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### Course: 6th grade foundations (Eureka Math/EngageNY) > Unit 6

Lesson 1: Topics A, B, C, & D: Foundations- Line plot distribution: trail mix
- Interpret dot plots with fraction operations
- Multiplying 3-digit by 1-digit
- Multiply without regrouping
- Multiplying 4-digit by 1-digit (regrouping)
- Multiply with regrouping
- Multiplying multi-digit numbers
- Multi-digit multiplication
- Dividing by 2-digits: 7182÷42
- Division by 2-digits
- Multiplication and division word problems
- Multi-step word problems with whole numbers
- Intro to remainders
- Divide with remainders (2-digit by 1-digit)
- Basic multi-digit division
- Dividing whole numbers to get a decimal
- Dividing decimals
- Divide whole numbers by decimals
- Divide whole numbers by 0.1 or 0.01

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# Multiplying 3-digit by 1-digit

Learn to multiply a 3-digit number by a 1-digit number without regrouping. In this video, we will multiply 4x201. Created by Sal Khan.

## Want to join the conversation?

- 201x4... easy! 1.Just multiply 200x4 2. Then multiply 4x1 3. Last add the products 800+4=804

I hope this helps(20 votes) - Hi

is it always just me or are the videos easy but the test are really hard.

please answer

see you next time!(16 votes)- agreed definatly(3 votes)

- Has anyone ever heard of lattice multipliation?(13 votes)
- I don't know what is "lattice multiplication".(4 votes)

- Hi!

My question is pretty random, but can you ÷ using the same standered way we're using?

I know it works for addition, subtration and multiplacation!

Please answer!! :D

Thanks!(11 votes)- yes you can :D(4 votes)

- Why do we write the bigger number first and the smaller number last(5 votes)
- Well, It helps when you do long multiplication (high digit * high digit) for example:

2345

x2345

Then you have to carry (regrouping) and you write the regrouping on top of the digit to the right of the digit you just added. for example:

1

22

+19

41

and plus if you write it on paper, it would be easier and Sal did it on the board with a digital pen.(3 votes)

- great job!but i still cant figure 1*1?(3 votes)
- Any number multiplied by 1 is the number itself. So 1*1 = 1, 1*2 = 2, 1*3 = 3, and so on. If you are a visual learner then think of it like this: if you have one group of strawberries and that group has one strawberry in it then how many strawberries are there? The answer is 1.(3 votes)

- what is 165,598 divison by 198,676=?(4 votes)
- Do we Always have to put the bigger number on top(4 votes)
- At1:50you said that 800 + 0 + 4 is 804. That is correct, but what is the reason to say 800 + 0 + 4 if the 0 doesn't have any value?(3 votes)
- He's trying to reinforce the concept that the numbers have different values based on their place, and how we keep track while we multiply. If it was 231 instead, it would work out to 800 + 30 + 4.(3 votes)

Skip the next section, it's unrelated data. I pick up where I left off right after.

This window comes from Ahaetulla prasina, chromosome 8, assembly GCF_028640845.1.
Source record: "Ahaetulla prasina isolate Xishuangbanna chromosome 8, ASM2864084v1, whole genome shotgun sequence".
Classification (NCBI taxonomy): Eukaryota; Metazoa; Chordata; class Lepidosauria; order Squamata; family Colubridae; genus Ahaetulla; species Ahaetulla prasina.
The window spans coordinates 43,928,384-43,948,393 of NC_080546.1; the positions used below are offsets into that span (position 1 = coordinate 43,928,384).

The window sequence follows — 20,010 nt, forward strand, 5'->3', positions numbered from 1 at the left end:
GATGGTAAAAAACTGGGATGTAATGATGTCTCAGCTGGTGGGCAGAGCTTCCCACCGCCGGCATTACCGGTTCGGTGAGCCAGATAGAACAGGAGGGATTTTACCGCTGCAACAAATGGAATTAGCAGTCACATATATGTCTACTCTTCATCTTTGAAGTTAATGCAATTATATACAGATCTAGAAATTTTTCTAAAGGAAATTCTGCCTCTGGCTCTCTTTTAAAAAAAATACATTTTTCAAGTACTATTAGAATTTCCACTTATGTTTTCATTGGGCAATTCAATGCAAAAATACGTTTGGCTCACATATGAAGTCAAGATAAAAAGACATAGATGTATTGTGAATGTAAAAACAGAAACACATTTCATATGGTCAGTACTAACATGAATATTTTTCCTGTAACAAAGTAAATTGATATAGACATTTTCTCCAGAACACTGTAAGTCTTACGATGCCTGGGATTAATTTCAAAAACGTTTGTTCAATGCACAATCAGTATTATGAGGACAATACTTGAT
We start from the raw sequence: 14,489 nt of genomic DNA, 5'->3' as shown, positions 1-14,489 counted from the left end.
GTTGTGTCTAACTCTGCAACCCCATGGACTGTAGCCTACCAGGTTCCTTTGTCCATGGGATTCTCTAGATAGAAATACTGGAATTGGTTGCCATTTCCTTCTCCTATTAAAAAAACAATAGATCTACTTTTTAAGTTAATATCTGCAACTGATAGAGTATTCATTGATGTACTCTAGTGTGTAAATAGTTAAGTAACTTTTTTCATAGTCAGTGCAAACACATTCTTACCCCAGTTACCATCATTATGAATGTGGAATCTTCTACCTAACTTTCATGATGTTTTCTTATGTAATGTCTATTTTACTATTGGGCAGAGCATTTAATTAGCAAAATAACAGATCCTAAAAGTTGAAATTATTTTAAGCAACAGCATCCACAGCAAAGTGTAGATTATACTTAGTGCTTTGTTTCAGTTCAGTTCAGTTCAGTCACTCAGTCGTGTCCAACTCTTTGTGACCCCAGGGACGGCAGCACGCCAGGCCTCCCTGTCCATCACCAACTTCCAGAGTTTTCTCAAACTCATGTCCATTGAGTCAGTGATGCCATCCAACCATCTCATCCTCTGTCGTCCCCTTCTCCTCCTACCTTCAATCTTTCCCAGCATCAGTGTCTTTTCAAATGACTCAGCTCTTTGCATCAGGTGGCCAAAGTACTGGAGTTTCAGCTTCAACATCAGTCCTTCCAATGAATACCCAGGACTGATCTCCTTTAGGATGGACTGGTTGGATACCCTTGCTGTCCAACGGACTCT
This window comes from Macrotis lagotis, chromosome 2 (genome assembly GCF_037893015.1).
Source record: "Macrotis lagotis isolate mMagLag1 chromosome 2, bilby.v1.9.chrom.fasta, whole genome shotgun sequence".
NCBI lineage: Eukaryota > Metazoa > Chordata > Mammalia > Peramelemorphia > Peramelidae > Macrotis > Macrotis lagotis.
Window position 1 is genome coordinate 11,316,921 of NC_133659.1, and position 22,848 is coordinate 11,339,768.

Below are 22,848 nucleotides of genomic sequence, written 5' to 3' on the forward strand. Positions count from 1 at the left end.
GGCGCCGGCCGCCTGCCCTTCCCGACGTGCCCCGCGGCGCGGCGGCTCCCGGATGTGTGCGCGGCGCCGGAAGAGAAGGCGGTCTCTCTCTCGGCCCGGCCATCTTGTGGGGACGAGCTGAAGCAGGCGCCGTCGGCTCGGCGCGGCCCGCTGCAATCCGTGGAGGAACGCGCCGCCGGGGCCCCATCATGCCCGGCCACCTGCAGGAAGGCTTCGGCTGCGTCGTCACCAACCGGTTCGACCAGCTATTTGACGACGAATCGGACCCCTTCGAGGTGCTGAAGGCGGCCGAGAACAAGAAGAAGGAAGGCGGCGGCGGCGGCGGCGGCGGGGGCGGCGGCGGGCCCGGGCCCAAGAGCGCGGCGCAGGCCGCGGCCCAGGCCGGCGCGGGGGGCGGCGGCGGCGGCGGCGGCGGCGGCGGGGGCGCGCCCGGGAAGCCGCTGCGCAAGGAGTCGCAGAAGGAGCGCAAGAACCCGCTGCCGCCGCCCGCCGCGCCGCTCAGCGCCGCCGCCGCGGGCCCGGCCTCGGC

- how do you multiply 5s -10s ?(3 votes)
- First, I recommend using proper notation. to show multiplication, usually we write it as (5s)(-10s), where each factor is in parenthesis. if you prefer, an alternative is to write 5s * -10s with an asterisk. Next, to multiply what you wrote, start with the numbers: 5 * -10 = -50 since a positive times a negative yields a negative product. Second, multiplying variables, the exponents are added (according to rules of exponents). Therefore, s * s = s^2

For help with multiplying variables: https://www.khanacademy.org/math/algebra-basics/core-algebra-exponent-expressions/core-algebra-exponent-properties/v/exponent-properties-1

For help with multiplying integers (negative numbers and positive numbers): https://www.khanacademy.org/math/arithmetic/absolute-value/mult_div_negatives/v/multiplying-positive-and-negative-numbers(2 votes)

## Video transcript

Let's multiply 4 times 2,012. Actually, let's make it
a little bit simpler. Let's multiply 4 times
201 just to simplify things a little bit. So 4 times 201. So as we've seen
in previous videos, I like to write the
larger number on top. This is just one of
many ways of tackling a calculation like this. I'll write the 201. And then I'll write
the 4 right below it, and I'll write it right
below the ones place. And so I have 201 times 4. Now, just like we did when
we were multiplying a one digit times a two digit, we do
essentially the same process. We first multiply 4 times the 1. Well, 4 times 1 we
know is equal to 4. So we put a 4 right over
there in the ones place. Then we can multiply
our 4 times the digit that we have in the tens place. In this case, we have
a 0 in the tens place. So 4 times 0, well,
that's just 0. 4 times 0 is 0. We put the 0 in the tens
place right over here. And then last, we have 4
times this 2 right over here. And so 4 times 2 is equal to 8. And we put the 8
right over here. And we get our answer-- 804. Now, why did this work? Well, remember,
when we multiplied 4 times 1, that was
literally just 4. And we've got that
4 right over here. When we multiply 4
times 0, that's 0 tens. So we've got 0 tens
right over here. And when we multiplied 4 times
2, this was actually a 200. It's in the hundreds place. So 4 times 200 is 800. So what we're essentially
doing by writing it in the right place is
we're saying, 4 times 201, that's the same thing
as 4 times 200, which is 800, plus 4
times 0 tens, which is 0 tens, plus 4
times 1, which is 4. So 800 plus 0 plus 4 is 804.